According to the new reputation index for the service sector, the appreciation of different sectors varies significantly depending on gender and age. The gender differences are largest for young people. Furthermore, people’s impressions of a sector do not always necessarily correspond with the reality. Reputation is worth a closer look, because it is an important pull factor when aiming to attract the best experts locally and globally.

Finland is a traditional industrialised country, and in order to speed up its transformation into a modern service society, services should be regarded more highly than they currently are and their importance to economy and society should be recognised. The new reputation index* for the service sector has been designed to support the sector’s reputation-related efforts. In addition, it provides companies with information on the strengths and weaknesses of the sector’s reputation, enabling them to tackle these issues as part of their operations.

“The reputation of the sector is an essential attraction to lure skilled workforce. Without it, the Finnish services will not develop and be able to compete internationally,” says Jaana Kurjenoja, the Chief Economist of the Finnish Commerce Federation.

The reputation index for service sectors is part of the co-operation carried out with Lasse Mitronen, Professor of Practice from Aalto University.** The reputation index was now created for the first time, and it provides information on the views of consumers regarding various lines of business. There were 11 questions, with topics varying from payment of taxes to customer service. Six consumer services were included, and for comparison purposes three branches of industry.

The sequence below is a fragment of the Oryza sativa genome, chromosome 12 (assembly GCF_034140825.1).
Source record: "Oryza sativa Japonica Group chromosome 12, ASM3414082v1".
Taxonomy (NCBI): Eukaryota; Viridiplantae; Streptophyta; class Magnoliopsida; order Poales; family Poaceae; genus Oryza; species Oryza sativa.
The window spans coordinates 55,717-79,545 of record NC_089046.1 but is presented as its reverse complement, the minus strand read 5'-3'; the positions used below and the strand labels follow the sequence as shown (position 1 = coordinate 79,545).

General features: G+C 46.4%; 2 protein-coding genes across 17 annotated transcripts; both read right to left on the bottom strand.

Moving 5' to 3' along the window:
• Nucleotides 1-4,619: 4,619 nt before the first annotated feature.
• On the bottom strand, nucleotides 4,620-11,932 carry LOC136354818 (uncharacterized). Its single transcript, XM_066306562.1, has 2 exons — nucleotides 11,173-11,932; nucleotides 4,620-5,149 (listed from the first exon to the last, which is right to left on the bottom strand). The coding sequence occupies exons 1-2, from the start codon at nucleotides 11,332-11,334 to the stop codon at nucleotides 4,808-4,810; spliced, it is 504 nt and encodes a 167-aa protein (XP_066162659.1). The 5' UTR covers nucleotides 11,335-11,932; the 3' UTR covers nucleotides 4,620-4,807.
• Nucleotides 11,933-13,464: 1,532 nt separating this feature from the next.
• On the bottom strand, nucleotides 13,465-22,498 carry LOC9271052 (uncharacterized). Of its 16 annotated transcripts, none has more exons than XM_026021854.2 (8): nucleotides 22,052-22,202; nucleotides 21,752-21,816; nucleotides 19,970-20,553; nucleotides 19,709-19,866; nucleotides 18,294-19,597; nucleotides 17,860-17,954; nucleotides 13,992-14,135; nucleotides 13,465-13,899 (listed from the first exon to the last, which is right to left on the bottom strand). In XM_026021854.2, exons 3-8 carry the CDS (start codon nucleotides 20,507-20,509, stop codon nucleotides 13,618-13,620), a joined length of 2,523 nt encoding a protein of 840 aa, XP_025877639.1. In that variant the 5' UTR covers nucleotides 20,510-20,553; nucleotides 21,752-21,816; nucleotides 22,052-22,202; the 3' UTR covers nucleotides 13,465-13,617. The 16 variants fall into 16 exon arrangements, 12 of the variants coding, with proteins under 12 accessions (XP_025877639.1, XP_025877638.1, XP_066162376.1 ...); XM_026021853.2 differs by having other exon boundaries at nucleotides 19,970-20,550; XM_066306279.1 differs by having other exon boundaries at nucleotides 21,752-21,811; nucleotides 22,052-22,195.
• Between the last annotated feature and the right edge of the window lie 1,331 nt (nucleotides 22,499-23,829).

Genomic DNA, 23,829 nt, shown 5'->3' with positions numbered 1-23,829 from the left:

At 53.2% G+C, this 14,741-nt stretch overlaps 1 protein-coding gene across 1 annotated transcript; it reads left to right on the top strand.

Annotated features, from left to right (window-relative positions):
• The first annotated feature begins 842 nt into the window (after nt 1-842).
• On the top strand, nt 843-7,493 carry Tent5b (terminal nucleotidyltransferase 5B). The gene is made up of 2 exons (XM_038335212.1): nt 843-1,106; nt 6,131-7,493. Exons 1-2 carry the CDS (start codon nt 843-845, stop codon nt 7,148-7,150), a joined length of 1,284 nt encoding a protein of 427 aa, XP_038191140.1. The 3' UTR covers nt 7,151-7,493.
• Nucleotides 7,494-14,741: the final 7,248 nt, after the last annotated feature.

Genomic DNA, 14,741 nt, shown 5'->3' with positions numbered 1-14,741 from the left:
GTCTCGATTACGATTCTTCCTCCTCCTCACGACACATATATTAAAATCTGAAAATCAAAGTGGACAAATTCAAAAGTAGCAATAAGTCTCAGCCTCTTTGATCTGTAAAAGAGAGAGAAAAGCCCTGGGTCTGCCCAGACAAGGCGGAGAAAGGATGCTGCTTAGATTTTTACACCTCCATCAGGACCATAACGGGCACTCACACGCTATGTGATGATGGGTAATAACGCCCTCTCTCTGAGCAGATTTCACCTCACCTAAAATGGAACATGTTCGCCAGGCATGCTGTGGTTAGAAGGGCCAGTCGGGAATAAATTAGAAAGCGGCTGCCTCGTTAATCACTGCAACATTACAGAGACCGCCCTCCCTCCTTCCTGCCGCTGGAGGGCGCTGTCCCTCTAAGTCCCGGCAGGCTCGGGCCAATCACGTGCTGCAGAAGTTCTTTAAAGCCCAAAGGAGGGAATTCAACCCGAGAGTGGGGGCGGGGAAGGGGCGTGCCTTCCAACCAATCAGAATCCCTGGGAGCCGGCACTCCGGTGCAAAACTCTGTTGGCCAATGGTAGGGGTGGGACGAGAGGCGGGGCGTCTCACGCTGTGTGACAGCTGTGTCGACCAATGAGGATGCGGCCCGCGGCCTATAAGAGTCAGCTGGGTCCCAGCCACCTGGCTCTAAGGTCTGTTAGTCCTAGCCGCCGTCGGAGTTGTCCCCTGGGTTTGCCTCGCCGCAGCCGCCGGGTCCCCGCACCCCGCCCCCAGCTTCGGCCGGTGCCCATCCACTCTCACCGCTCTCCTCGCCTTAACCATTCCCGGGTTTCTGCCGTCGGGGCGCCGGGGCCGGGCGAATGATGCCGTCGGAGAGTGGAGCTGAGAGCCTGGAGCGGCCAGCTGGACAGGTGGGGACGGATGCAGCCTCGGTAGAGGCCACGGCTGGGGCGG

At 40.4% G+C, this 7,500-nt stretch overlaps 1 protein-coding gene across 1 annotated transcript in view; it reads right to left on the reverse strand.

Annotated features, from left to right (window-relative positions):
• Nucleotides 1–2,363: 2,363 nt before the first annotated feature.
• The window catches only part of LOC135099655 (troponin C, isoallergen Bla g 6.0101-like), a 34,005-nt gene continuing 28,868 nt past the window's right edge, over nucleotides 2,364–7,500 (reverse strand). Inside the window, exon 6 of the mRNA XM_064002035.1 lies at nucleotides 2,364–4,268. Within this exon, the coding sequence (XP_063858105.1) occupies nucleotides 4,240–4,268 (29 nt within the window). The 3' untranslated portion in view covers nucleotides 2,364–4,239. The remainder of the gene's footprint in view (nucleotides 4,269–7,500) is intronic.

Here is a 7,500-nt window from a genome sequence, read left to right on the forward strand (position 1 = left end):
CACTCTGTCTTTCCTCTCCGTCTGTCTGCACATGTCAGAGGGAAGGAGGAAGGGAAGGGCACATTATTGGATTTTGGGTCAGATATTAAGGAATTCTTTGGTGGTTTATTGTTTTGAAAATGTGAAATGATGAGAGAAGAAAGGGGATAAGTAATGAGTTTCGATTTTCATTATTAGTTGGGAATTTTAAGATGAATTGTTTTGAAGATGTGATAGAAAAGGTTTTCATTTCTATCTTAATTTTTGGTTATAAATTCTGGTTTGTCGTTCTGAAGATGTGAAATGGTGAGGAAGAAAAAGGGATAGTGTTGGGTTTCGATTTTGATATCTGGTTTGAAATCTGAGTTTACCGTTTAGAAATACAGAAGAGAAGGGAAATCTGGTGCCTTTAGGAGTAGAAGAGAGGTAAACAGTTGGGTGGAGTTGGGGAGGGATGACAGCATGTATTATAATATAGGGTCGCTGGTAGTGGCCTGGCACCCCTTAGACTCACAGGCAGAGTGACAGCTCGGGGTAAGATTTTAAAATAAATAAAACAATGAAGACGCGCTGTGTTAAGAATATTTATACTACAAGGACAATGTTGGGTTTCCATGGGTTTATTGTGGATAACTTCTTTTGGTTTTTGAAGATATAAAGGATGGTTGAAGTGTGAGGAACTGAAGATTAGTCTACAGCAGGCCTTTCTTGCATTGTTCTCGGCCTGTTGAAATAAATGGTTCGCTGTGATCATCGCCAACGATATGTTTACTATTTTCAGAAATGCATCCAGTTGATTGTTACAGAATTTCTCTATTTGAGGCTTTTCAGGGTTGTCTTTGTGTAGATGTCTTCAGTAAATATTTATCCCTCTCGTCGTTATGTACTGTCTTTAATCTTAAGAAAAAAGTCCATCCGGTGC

In addition, a separate index was created to cover the responsibility of consumers, because understanding the views and behaviour of consumers is important for the reputation-related work carried out by companies.

Especially men and the older generations appreciate industry

There is a clear gender-based difference in the appreciation of industries and consumer services. Even though women also evaluate industries more positively than services, their views on consumer services are clearly more positive than those of men. However, the appreciation of consumer services might challenge the status of industries in the future.

“Young women appreciate consumer services far more than the traditional backbone of the economy, namely the paper and engineering industries. For young men, the gap between services and industries is not as wide as it is for older men,” says Kurjenoja.

Retail trade is the only consumer service that was able to keep up with the industries in the reputation competition and the only service that both women and men of all ages appreciated. In the comparison, commerce was judged to have the greatest significance, especially as a source of employment, investment and tax income.

However, people’s images of a sector do not always necessarily correspond with the reality. For example, the food production industry and paper industry are considered more important to the national economy than they actually are.